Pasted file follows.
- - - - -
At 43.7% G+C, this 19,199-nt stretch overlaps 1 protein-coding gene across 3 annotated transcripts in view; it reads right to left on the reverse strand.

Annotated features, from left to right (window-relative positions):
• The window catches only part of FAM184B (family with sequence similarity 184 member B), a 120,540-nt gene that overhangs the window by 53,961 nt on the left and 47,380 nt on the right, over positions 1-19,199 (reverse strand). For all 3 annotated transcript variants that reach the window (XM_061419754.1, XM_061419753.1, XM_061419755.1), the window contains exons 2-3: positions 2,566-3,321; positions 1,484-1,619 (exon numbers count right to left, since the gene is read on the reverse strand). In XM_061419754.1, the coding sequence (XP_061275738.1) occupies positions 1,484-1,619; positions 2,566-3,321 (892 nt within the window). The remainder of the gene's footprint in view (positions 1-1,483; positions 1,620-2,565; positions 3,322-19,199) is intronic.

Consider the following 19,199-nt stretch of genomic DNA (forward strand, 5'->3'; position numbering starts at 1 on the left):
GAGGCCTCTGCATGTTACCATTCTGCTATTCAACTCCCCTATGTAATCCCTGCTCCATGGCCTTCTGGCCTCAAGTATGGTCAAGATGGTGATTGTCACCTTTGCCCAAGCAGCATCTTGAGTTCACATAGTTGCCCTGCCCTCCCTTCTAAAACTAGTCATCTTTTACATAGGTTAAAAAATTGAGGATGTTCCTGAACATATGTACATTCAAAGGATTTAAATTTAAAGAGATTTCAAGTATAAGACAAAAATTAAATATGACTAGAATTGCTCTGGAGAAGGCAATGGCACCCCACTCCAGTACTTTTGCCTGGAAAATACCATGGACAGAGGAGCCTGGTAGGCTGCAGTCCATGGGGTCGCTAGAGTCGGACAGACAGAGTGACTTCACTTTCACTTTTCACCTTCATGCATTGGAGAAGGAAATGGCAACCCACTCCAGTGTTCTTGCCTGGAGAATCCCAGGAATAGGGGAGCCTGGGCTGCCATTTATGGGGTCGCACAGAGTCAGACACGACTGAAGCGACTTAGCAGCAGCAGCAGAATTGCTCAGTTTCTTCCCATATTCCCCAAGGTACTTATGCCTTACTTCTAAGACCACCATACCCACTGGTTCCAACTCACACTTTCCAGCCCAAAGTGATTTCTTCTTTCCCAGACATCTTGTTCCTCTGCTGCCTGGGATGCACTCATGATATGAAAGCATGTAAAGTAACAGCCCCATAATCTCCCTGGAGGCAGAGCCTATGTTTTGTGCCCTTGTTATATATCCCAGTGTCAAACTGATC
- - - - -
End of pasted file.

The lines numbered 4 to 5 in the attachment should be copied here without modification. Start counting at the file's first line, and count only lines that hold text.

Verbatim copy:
Consider the following 19,199-nt stretch of genomic DNA (forward strand, 5'->3'; position numbering starts at 1 on the left):
GAGGCCTCTGCATGTTACCATTCTGCTATTCAACTCCCCTATGTAATCCCTGCTCCATGGCCTTCTGGCCTCAAGTATGGTCAAGATGGTGATTGTCACCTTTGCCCAAGCAGCATCTTGAGTTCACATAGTTGCCCTGCCCTCCCTTCTAAAACTAGTCATCTTTTACATAGGTTAAAAAATTGAGGATGTTCCTGAACATATGTACATTCAAAGGATTTAAATTTAAAGAGATTTCAAGTATAAGACAAAAATTAAATATGACTAGAATTGCTCTGGAGAAGGCAATGGCACCCCACTCCAGTACTTTTGCCTGGAAAATACCATGGACAGAGGAGCCTGGTAGGCTGCAGTCCATGGGGTCGCTAGAGTCGGACAGACAGAGTGACTTCACTTTCACTTTTCACCTTCATGCATTGGAGAAGGAAATGGCAACCCACTCCAGTGTTCTTGCCTGGAGAATCCCAGGAATAGGGGAGCCTGGGCTGCCATTTATGGGGTCGCACAGAGTCAGACACGACTGAAGCGACTTAGCAGCAGCAGCAGAATTGCTCAGTTTCTTCCCATATTCCCCAAGGTACTTATGCCTTACTTCTAAGACCACCATACCCACTGGTTCCAACTCACACTTTCCAGCCCAAAGTGATTTCTTCTTTCCCAGACATCTTGTTCCTCTGCTGCCTGGGATGCACTCATGATATGAAAGCATGTAAAGTAACAGCCCCATAATCTCCCTGGAGGCAGAGCCTATGTTTTGTGCCCTTGTTATATATCCCAGTGTCAAACTGATC